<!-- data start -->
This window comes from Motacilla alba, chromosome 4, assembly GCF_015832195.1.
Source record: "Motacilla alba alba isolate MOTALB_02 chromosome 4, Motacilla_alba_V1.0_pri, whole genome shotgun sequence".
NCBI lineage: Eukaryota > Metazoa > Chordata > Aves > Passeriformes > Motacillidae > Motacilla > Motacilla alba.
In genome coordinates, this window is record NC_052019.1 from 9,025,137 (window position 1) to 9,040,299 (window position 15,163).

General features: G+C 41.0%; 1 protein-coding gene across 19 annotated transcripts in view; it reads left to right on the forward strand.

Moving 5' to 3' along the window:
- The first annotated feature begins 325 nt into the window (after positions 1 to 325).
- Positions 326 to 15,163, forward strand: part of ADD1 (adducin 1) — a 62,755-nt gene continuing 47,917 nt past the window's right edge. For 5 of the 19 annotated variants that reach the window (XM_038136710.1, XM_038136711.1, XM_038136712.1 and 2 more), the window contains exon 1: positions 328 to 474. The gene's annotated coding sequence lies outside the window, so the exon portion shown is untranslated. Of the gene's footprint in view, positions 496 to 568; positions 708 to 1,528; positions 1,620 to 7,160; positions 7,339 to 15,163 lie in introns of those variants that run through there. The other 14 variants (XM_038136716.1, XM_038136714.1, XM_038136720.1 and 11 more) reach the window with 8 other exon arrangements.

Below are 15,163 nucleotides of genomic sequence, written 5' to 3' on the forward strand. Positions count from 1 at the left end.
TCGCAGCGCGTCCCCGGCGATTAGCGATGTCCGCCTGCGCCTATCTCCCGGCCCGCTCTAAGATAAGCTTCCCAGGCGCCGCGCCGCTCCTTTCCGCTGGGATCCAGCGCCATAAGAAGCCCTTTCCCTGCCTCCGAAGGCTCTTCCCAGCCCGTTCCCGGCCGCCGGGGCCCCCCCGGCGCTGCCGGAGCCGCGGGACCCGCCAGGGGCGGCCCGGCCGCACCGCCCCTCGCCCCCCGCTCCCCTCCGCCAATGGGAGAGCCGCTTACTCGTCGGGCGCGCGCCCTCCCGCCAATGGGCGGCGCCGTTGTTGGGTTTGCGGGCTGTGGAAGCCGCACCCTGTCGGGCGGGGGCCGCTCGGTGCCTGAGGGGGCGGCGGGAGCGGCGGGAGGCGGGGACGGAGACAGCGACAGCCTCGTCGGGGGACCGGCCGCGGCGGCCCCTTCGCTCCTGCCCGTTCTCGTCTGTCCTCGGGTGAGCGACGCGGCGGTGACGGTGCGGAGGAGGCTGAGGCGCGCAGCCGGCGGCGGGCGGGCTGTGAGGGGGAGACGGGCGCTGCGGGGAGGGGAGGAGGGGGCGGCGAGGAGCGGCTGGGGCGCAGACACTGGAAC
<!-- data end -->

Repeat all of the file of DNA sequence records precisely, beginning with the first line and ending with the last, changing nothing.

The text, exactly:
This window comes from Motacilla alba, chromosome 4, assembly GCF_015832195.1.
Source record: "Motacilla alba alba isolate MOTALB_02 chromosome 4, Motacilla_alba_V1.0_pri, whole genome shotgun sequence".
NCBI lineage: Eukaryota > Metazoa > Chordata > Aves > Passeriformes > Motacillidae > Motacilla > Motacilla alba.
In genome coordinates, this window is record NC_052019.1 from 9,025,137 (window position 1) to 9,040,299 (window position 15,163).

General features: G+C 41.0%; 1 protein-coding gene across 19 annotated transcripts in view; it reads left to right on the forward strand.

Moving 5' to 3' along the window:
- The first annotated feature begins 325 nt into the window (after positions 1 to 325).
- Positions 326 to 15,163, forward strand: part of ADD1 (adducin 1) — a 62,755-nt gene continuing 47,917 nt past the window's right edge. For 5 of the 19 annotated variants that reach the window (XM_038136710.1, XM_038136711.1, XM_038136712.1 and 2 more), the window contains exon 1: positions 328 to 474. The gene's annotated coding sequence lies outside the window, so the exon portion shown is untranslated. Of the gene's footprint in view, positions 496 to 568; positions 708 to 1,528; positions 1,620 to 7,160; positions 7,339 to 15,163 lie in introns of those variants that run through there. The other 14 variants (XM_038136716.1, XM_038136714.1, XM_038136720.1 and 11 more) reach the window with 8 other exon arrangements.

Below are 15,163 nucleotides of genomic sequence, written 5' to 3' on the forward strand. Positions count from 1 at the left end.
TCGCAGCGCGTCCCCGGCGATTAGCGATGTCCGCCTGCGCCTATCTCCCGGCCCGCTCTAAGATAAGCTTCCCAGGCGCCGCGCCGCTCCTTTCCGCTGGGATCCAGCGCCATAAGAAGCCCTTTCCCTGCCTCCGAAGGCTCTTCCCAGCCCGTTCCCGGCCGCCGGGGCCCCCCCGGCGCTGCCGGAGCCGCGGGACCCGCCAGGGGCGGCCCGGCCGCACCGCCCCTCGCCCCCCGCTCCCCTCCGCCAATGGGAGAGCCGCTTACTCGTCGGGCGCGCGCCCTCCCGCCAATGGGCGGCGCCGTTGTTGGGTTTGCGGGCTGTGGAAGCCGCACCCTGTCGGGCGGGGGCCGCTCGGTGCCTGAGGGGGCGGCGGGAGCGGCGGGAGGCGGGGACGGAGACAGCGACAGCCTCGTCGGGGGACCGGCCGCGGCGGCCCCTTCGCTCCTGCCCGTTCTCGTCTGTCCTCGGGTGAGCGACGCGGCGGTGACGGTGCGGAGGAGGCTGAGGCGCGCAGCCGGCGGCGGGCGGGCTGTGAGGGGGAGACGGGCGCTGCGGGGAGGGGAGGAGGGGGCGGCGAGGAGCGGCTGGGGCGCAGACACTGGAAC